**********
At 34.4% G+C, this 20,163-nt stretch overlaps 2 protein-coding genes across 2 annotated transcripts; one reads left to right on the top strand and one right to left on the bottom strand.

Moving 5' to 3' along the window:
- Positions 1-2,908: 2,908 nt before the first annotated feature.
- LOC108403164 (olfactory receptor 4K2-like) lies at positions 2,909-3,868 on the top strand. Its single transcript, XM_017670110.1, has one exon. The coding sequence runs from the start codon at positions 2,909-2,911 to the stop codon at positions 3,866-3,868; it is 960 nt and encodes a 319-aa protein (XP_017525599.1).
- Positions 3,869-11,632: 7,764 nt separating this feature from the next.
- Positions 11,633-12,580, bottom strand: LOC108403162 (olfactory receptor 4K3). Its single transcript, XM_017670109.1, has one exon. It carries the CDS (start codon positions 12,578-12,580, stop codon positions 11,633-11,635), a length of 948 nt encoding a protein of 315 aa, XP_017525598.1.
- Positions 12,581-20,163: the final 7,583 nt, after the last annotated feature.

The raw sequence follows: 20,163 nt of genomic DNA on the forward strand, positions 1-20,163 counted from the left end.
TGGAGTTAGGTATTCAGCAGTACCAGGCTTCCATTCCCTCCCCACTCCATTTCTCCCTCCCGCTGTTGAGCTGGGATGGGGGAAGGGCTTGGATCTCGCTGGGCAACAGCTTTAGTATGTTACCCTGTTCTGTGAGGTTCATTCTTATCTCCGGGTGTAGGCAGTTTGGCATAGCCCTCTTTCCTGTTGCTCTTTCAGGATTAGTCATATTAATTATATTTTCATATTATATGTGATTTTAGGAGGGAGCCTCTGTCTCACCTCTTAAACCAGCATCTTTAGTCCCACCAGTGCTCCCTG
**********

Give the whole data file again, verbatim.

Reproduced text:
At 34.4% G+C, this 20,163-nt stretch overlaps 2 protein-coding genes across 2 annotated transcripts; one reads left to right on the top strand and one right to left on the bottom strand.

Moving 5' to 3' along the window:
- Positions 1-2,908: 2,908 nt before the first annotated feature.
- LOC108403164 (olfactory receptor 4K2-like) lies at positions 2,909-3,868 on the top strand. Its single transcript, XM_017670110.1, has one exon. The coding sequence runs from the start codon at positions 2,909-2,911 to the stop codon at positions 3,866-3,868; it is 960 nt and encodes a 319-aa protein (XP_017525599.1).
- Positions 3,869-11,632: 7,764 nt separating this feature from the next.
- Positions 11,633-12,580, bottom strand: LOC108403162 (olfactory receptor 4K3). Its single transcript, XM_017670109.1, has one exon. It carries the CDS (start codon positions 12,578-12,580, stop codon positions 11,633-11,635), a length of 948 nt encoding a protein of 315 aa, XP_017525598.1.
- Positions 12,581-20,163: the final 7,583 nt, after the last annotated feature.

The raw sequence follows: 20,163 nt of genomic DNA on the forward strand, positions 1-20,163 counted from the left end.
TGGAGTTAGGTATTCAGCAGTACCAGGCTTCCATTCCCTCCCCACTCCATTTCTCCCTCCCGCTGTTGAGCTGGGATGGGGGAAGGGCTTGGATCTCGCTGGGCAACAGCTTTAGTATGTTACCCTGTTCTGTGAGGTTCATTCTTATCTCCGGGTGTAGGCAGTTTGGCATAGCCCTCTTTCCTGTTGCTCTTTCAGGATTAGTCATATTAATTATATTTTCATATTATATGTGATTTTAGGAGGGAGCCTCTGTCTCACCTCTTAAACCAGCATCTTTAGTCCCACCAGTGCTCCCTG